Occupy] Rather, Trade, negotiamini. Psalm 107:23, “that...occupy their business in great waters” (Prayer-Book). For the command see 1 Peter 4:10.
till I come] Another reading (ἐν ᾧ, א, A, B, D, &c.) would mean ‘while I am on my journey,’ but would involve a very dubious sense of erchomai.
But his citizens hated him, and sent a message after him, saying, We will not have this man to reign over us.14. hated him] And this was not strange, seeing that the very beginning of his reign had been signalised by a hideous massacre of his subjects. (Jos. Antt. xvii. 9, § 3.)
and sent a message after hint] Rather, an embassy to follow him (Luke 14:32). Here again the incident would be entirely obscure, if we did not know from Josephus that the Jews did send an embassy of 50 to Augustus—who were met on their arrival at Rome by 8000 Jews—to recount the cruelties of Archelaus, and plead for deliverance from him and the Herods generally. (Jos. Antt. xvii. 11, § 1, &c.) Although not immediately successful, the embassy was one of the circumstances which led to his ultimate deposition.
this man] The ‘this’ is supremely contemptuous. For the fact shadowed forth see John 15:18; John 19:14-15; John 19:21.
And it came to pass, that when he was returned, having received the kingdom, then he commanded these servants to be called unto him, to whom he had given the money, that he might know how much every man had gained by trading.15. having received the kingdom] Not however the coveted title of king, which was refused him.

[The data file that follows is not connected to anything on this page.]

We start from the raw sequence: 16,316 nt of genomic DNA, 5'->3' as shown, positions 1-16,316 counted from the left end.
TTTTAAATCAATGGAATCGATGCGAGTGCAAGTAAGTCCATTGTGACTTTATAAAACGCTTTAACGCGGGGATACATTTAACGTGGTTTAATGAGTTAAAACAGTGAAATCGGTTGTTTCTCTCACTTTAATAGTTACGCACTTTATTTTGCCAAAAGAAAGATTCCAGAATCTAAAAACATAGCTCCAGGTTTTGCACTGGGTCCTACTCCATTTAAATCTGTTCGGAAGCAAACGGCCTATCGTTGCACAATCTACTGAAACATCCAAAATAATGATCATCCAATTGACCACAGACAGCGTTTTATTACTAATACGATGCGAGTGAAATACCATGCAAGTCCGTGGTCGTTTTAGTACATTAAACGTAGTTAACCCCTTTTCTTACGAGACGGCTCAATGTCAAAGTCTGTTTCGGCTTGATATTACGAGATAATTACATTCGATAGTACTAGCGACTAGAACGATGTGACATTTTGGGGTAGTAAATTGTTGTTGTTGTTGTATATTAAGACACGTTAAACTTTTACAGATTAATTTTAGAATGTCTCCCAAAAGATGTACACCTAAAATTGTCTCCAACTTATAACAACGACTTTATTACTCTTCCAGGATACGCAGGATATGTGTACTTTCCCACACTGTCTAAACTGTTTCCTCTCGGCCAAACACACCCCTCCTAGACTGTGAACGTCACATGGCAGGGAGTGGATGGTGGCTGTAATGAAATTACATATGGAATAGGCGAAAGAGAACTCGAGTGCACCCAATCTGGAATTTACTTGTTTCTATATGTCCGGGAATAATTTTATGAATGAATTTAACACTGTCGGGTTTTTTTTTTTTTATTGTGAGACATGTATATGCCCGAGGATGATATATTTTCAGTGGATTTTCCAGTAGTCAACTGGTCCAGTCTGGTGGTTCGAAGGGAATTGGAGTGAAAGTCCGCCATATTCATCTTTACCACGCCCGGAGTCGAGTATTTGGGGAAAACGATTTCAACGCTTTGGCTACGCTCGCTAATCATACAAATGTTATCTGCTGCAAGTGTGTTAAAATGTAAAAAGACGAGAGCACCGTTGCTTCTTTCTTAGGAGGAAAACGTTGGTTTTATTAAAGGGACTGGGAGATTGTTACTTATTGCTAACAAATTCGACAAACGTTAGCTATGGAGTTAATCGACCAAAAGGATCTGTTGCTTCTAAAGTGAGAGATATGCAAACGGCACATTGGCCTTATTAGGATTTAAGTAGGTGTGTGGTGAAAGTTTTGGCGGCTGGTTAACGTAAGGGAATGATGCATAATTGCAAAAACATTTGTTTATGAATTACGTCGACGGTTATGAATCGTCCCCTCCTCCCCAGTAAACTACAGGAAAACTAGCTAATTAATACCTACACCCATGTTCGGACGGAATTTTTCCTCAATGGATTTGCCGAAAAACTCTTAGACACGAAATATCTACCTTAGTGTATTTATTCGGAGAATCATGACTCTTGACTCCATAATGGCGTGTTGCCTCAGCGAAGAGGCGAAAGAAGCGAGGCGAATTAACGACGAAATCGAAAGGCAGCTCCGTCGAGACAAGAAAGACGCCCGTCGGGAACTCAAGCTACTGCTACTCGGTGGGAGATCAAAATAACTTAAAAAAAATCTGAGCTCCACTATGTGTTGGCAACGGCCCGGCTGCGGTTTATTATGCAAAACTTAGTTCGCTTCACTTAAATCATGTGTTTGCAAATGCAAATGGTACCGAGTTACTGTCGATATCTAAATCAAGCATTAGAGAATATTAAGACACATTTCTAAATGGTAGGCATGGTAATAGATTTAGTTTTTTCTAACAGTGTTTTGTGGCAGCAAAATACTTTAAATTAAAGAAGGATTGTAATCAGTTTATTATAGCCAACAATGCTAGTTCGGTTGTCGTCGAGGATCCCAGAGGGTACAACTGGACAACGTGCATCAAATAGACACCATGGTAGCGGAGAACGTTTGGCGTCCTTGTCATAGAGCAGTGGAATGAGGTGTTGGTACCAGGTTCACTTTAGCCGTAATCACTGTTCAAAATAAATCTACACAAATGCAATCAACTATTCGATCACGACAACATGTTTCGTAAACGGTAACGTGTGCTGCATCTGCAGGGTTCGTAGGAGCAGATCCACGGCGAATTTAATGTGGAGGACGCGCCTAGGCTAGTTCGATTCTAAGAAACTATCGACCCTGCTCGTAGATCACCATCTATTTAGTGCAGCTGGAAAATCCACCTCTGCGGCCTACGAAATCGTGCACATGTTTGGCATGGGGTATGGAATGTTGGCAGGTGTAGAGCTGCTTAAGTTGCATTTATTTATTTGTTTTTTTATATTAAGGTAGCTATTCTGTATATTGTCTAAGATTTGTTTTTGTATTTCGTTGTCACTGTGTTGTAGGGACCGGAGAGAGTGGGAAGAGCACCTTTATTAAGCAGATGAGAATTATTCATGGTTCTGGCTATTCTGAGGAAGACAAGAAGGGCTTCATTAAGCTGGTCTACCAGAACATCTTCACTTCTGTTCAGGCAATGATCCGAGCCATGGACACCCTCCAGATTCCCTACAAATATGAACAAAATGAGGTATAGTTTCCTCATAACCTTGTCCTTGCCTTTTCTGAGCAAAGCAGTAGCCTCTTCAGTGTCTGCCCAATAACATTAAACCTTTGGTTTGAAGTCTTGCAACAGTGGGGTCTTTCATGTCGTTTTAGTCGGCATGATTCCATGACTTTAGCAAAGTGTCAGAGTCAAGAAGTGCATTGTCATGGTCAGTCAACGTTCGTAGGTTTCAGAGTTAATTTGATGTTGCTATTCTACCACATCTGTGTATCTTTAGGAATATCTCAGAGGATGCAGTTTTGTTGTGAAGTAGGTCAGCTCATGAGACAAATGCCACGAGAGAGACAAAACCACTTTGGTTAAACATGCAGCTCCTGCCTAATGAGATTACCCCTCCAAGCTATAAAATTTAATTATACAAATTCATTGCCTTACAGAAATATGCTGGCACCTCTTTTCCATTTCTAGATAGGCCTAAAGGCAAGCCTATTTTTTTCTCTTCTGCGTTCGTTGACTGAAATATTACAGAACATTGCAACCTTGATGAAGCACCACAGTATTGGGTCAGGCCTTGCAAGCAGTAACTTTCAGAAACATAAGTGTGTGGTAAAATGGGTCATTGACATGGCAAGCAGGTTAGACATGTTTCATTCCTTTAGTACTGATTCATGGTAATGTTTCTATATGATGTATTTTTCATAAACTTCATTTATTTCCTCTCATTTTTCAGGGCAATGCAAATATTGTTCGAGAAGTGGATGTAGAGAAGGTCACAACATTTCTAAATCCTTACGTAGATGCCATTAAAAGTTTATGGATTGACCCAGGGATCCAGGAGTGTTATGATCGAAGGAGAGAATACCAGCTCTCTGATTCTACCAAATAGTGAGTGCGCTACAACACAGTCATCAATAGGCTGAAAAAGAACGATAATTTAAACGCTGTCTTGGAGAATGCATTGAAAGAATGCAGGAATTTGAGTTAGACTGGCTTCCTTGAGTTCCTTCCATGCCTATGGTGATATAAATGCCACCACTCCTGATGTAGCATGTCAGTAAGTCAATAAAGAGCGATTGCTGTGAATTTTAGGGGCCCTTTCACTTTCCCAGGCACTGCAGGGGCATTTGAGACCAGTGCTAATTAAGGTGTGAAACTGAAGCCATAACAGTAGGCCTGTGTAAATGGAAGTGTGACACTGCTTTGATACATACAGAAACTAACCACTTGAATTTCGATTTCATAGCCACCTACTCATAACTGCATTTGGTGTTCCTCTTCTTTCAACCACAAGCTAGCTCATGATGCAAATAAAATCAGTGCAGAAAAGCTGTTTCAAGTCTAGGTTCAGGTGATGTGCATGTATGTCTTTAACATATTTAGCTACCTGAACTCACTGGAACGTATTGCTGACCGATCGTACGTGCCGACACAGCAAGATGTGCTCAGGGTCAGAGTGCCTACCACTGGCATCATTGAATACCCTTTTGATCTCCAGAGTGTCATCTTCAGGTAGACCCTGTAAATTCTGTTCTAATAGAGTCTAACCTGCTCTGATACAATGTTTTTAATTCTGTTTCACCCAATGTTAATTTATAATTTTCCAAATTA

had gained by trading] diepragmateusato, a compound form of the pragmateuesthai in Luke 19:13. The calling of the servants corresponds to the “Give an account of thy stewardship” of Luke 16:2.
Then came the first, saying, Lord, thy pound hath gained ten pounds.16. thy pound hath gained] Literally, “earned in addition.” As though there were no merit of his own in the matter.
And he said unto him, Well, thou good servant: because thou hast been faithful in a very little, have thou authority over ten cities.17. in a very little] See Luke 12:48, Luke 16:10.
have thou authority over ten cities] Another strange touch explained by the history of the times. Archelaus had actually assigned the government of cities to his adherents who had proved faithful, and this was not an uncommon plan among the Herodian princes. “We shall also reign with Him,” 2 Timothy 2:12.
And the second came, saying, Lord, thy pound hath gained five pounds.
And he said likewise to him, Be thou also over five cities.
And another came, saying, Lord, behold, here is thy pound, which I have kept laid up in a napkin: